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Surface Navy 2019: US government shutdown stalls ScanEagle rollout for Coast Guard

The partial shutdown of the US government is preventing the US Coast Guard (USCG) and Insitu from moving forward on the Small Unmanned Aerial System for National Security Cutter (SUAS for NSC) programme.

Ron Tremain, Insitu business development executive for civil and maritime industries, told Jane’s on 16 January that the shutdown is preventing the USCG from rescinding a previously issued stop-work order to the company to halt ScanEagle work on the programme. This, he said at the Surface Navy annual symposium, is because the contract officers who issued the order have been furloughed.

Payload nose of a ScanEagle A 15. (US Navy)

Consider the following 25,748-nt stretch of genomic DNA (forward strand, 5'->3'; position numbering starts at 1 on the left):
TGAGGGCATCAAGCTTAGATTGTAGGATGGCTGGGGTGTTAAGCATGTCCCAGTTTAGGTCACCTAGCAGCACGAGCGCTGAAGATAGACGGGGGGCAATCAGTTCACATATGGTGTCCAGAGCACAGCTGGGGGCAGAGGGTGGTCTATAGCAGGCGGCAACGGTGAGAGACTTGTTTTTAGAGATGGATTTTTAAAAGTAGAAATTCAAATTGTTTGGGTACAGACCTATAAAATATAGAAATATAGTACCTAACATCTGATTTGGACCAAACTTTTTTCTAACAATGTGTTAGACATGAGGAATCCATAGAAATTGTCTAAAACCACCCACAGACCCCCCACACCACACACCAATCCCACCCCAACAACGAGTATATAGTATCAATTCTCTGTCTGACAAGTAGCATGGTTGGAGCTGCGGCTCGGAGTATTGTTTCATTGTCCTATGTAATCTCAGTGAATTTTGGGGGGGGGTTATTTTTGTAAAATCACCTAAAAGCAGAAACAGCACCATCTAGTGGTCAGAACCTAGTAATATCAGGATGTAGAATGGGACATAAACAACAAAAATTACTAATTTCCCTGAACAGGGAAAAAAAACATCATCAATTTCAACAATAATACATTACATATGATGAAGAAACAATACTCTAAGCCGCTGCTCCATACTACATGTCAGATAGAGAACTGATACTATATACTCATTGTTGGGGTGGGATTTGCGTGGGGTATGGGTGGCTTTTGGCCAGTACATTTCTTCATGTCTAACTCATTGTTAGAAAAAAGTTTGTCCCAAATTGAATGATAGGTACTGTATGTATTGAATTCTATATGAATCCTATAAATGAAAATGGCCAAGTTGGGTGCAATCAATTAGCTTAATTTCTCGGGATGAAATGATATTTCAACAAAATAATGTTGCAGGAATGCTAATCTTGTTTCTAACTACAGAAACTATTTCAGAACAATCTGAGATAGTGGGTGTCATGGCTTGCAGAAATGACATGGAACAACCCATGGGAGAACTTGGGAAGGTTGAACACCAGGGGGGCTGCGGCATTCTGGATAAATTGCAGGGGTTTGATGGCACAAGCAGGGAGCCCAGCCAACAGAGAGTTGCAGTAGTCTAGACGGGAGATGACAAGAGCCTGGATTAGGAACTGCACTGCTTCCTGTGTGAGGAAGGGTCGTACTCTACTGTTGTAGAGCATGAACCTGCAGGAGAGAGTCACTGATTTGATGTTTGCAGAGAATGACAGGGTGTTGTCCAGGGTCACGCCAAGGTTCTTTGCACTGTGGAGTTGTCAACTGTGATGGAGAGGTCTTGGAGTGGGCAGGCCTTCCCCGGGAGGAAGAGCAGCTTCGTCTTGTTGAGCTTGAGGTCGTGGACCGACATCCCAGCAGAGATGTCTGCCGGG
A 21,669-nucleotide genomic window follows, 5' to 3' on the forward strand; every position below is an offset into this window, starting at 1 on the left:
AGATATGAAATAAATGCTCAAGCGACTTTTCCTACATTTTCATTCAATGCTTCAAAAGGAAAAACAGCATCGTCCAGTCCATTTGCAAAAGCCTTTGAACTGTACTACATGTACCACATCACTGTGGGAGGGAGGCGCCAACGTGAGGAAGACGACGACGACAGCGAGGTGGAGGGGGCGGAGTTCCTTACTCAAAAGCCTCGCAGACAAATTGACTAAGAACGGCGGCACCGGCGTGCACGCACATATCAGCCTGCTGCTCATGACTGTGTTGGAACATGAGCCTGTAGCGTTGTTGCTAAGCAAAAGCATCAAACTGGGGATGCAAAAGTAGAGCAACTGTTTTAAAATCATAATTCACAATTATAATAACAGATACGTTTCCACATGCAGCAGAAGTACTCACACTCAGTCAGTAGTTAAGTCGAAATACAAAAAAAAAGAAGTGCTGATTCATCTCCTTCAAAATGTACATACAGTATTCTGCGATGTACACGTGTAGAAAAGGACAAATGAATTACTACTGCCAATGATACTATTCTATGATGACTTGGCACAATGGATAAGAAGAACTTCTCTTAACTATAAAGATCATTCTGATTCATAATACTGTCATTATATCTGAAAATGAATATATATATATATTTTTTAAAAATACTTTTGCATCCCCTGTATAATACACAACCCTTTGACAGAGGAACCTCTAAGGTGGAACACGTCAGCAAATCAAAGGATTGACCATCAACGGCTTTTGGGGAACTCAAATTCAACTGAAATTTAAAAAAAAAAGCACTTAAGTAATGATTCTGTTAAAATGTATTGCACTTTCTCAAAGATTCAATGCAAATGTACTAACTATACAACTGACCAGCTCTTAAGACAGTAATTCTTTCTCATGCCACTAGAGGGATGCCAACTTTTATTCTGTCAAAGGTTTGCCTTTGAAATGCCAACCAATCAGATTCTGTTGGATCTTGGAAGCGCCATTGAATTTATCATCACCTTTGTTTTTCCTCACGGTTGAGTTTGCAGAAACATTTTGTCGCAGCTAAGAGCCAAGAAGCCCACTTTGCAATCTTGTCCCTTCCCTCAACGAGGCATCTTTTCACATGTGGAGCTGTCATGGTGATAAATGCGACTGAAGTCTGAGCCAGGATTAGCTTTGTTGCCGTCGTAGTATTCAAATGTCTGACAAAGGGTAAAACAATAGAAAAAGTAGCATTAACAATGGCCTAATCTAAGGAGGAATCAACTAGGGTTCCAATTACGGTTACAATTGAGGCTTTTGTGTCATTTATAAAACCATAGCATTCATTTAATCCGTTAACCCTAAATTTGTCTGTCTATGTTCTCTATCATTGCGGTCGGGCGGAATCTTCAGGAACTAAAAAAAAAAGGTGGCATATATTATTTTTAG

Payload nose of a ScanEagle A 15. (US Navy)

The USCG continues to perform operational missions deemed essential, but people working on these missions are unpaid until an appropriations bill is signed into law. Non-essential personnel are not working and not receiving wages. At the time of writing the USCG had not returned a request for comment on the status of the stop-work order.

In December 2018, prior to the shutdown, Insitu was selected as part of a corrective action by the USCG for the SUAS for NSC effort. The USCG awarded Insitu a contract in June potentially worth USD117 million to provide its ScanEagle unmanned aerial system (UAS) for the programme, which covers installation and deployment of the vehicle for roughly 200 hours per 30-day operational patrol period.

Under this award ScanEagle was to provide intelligence, surveillance, and reconnaissance (ISR) services for the entire NSC fleet. There are currently six national security cutters. A seventh, USCGC Kimball , was to be commissioned this month, but this has been postponed indefinitely due to the shutdown, according to a USCG spokesperson.

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